Five years — and 4 days — ago, Thomas and I stood in front of one of Otto Wagner’s most beautiful Jugendstil buildings, sweating gently in the unseasonably warm sun, and said “I do.”

And 4 days ago, at 10pm, he turned to me and said: “We missed our anniversary.”

Because we essentially forgot we were in September.

Because we’ve both been sick for 3 weeks.

This isn’t really a blog post about health — this is just something that can happen when you move countries and don’t have the antibodies everybody else does.

And as I lay in bed, for maybe the second week, I thought a thought I’ve been thinking for years:

Thank god I don’t have a fucking job.

Thank god I run my own business

For nearly a month now, I’ve been too sick, and far too tired, to work. At all. Email? Piled up. Strategy? Impossible. Tweeting? Barely. Walking 2 blocks in the summer heat to my favoritest farmer’s market? Total nonstarter. Ladies and gents, I was too tired to troll eBay for mid-century furniture. That’s how sick I’ve been. Thomas, too.

It’s been a bitch of a month.

So, with our asses stuck in bed, how much money did we lose?

…None. This is what happened while we were laid up:

  • Noko kept chugging along, billing every day.
  • Our tech ebooks made a few sales.
  • Early days with this particular virus, I did drag my ass out of bed to run the 30x500 Bootcamp with Alex. But, we could have rescheduled it and that would have been fine, too.

Because I have employees. Right?

We do have 2 really awesome employees (plus a virtual assistant). But…that’s not what keeps the lights on. Noko is a software as a service, not a hamster wheel. It bills every day automatically. Nobody has to be there to press some kind of Run Another Day button.

Devon and Cannon make sure our Noko customers are as happy as possible: they answer emails, write blog posts, fix bugs, think of ways to make things better. (They don’t touch our other products.)

But, I speak from experience when I say: Noko would survive just fine for a month or two or three, even without that daily caretaking. Momentum would carry it for quite a while; customer attrition would be present, but remarkably low, considering, even with support emails going unanswered.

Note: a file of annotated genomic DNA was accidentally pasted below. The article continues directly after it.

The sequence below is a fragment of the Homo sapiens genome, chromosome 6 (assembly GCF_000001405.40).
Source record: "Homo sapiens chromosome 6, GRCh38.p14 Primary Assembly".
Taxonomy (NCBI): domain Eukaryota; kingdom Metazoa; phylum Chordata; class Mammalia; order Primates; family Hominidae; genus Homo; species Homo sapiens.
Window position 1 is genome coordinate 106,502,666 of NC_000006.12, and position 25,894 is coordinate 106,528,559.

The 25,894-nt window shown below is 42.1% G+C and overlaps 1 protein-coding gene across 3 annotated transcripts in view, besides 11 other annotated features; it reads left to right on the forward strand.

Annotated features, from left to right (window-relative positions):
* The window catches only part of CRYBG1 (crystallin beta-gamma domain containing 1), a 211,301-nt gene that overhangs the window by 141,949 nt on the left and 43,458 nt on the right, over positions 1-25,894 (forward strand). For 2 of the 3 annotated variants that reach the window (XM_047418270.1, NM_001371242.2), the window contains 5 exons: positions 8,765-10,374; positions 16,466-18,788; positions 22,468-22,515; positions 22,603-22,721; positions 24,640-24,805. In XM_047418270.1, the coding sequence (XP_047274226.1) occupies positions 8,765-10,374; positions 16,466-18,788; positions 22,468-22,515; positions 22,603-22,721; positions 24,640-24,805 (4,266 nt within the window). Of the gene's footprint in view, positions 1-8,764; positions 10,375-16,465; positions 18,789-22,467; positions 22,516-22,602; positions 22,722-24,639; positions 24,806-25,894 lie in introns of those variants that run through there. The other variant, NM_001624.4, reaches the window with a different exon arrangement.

I know this because…

I have a chronic illness.

Chronic Fatigue Syndrome. Fibromyalgia. Hypothyroidism. Dysautonomia. Anemia. I have some devil’s brew of sucky health problems.

What it comes down to is: I’m out of the picture, a lot. Yep, I have better days, weeks, months. But there have been multi-month stretches when I was too sick to work, and Thomas was too busy taking care of me to take care of Noko. And guess what? It still made money. It still paid our bills. It still made most of our customers happy. We’re still in business.

Noko turns 5 years old this December and will cross $1,000,000 in lifetime revenue at about the same time.

Yes, being stuck in the house for weeks at a time, exhausted, can be pretty lame at times. But I often think about just how much worse my life could be:

  • I could have a boss breathing down my neck, making my life hell.
  • I could be fired and lose my healthcare and income
  • I could be told my sick days are “out” and I had to use up scant paid vacation…or unpaid leave
  • Two words: “Disability insurance.”
  • I could have an investor breathing down my neck, making my life hell.
  • I could have an investor who fired or replaced me.

I shudder to think what my life would be like if we hadn’t spent the time and effort to build our business.

Yes, the pay-off is far from instant. Yes, the addiction to a weekly paycheck (or fat consulting checks) is incredibly tough to break.

And every minute of mastering those urges, every minute of stress, and “unpaid” work (investment work), has paid me a million times in return, for the peace of mind to just be able to take care of myself, relax, and get well.

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